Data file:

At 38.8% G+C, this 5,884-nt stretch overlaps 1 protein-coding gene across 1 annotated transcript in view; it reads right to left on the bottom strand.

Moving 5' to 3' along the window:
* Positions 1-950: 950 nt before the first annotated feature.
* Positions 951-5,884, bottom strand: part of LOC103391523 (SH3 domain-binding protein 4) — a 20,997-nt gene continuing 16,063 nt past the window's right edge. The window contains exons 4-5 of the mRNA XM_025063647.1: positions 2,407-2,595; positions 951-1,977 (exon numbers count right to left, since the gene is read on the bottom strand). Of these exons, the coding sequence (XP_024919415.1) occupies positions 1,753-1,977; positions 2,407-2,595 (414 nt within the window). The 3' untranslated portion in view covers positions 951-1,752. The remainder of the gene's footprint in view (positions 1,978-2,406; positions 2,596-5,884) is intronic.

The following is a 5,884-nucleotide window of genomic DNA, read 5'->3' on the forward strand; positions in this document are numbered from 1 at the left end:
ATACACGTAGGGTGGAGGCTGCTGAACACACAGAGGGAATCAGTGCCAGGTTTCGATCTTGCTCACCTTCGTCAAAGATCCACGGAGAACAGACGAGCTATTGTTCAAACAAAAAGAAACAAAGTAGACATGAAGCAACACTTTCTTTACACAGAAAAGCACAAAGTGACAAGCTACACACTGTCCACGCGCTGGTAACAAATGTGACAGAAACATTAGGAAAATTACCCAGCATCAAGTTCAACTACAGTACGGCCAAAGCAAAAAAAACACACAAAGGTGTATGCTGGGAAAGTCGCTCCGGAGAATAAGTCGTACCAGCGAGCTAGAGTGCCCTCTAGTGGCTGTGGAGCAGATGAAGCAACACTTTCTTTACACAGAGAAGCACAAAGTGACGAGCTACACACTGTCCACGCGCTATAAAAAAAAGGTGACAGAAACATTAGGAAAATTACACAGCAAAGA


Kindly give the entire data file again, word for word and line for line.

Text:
At 38.8% G+C, this 5,884-nt stretch overlaps 1 protein-coding gene across 1 annotated transcript in view; it reads right to left on the bottom strand.

Moving 5' to 3' along the window:
* Positions 1-950: 950 nt before the first annotated feature.
* Positions 951-5,884, bottom strand: part of LOC103391523 (SH3 domain-binding protein 4) — a 20,997-nt gene continuing 16,063 nt past the window's right edge. The window contains exons 4-5 of the mRNA XM_025063647.1: positions 2,407-2,595; positions 951-1,977 (exon numbers count right to left, since the gene is read on the bottom strand). Of these exons, the coding sequence (XP_024919415.1) occupies positions 1,753-1,977; positions 2,407-2,595 (414 nt within the window). The 3' untranslated portion in view covers positions 951-1,752. The remainder of the gene's footprint in view (positions 1,978-2,406; positions 2,596-5,884) is intronic.

The following is a 5,884-nucleotide window of genomic DNA, read 5'->3' on the forward strand; positions in this document are numbered from 1 at the left end:
ATACACGTAGGGTGGAGGCTGCTGAACACACAGAGGGAATCAGTGCCAGGTTTCGATCTTGCTCACCTTCGTCAAAGATCCACGGAGAACAGACGAGCTATTGTTCAAACAAAAAGAAACAAAGTAGACATGAAGCAACACTTTCTTTACACAGAAAAGCACAAAGTGACAAGCTACACACTGTCCACGCGCTGGTAACAAATGTGACAGAAACATTAGGAAAATTACCCAGCATCAAGTTCAACTACAGTACGGCCAAAGCAAAAAAAACACACAAAGGTGTATGCTGGGAAAGTCGCTCCGGAGAATAAGTCGTACCAGCGAGCTAGAGTGCCCTCTAGTGGCTGTGGAGCAGATGAAGCAACACTTTCTTTACACAGAGAAGCACAAAGTGACGAGCTACACACTGTCCACGCGCTATAAAAAAAAGGTGACAGAAACATTAGGAAAATTACACAGCAAAGA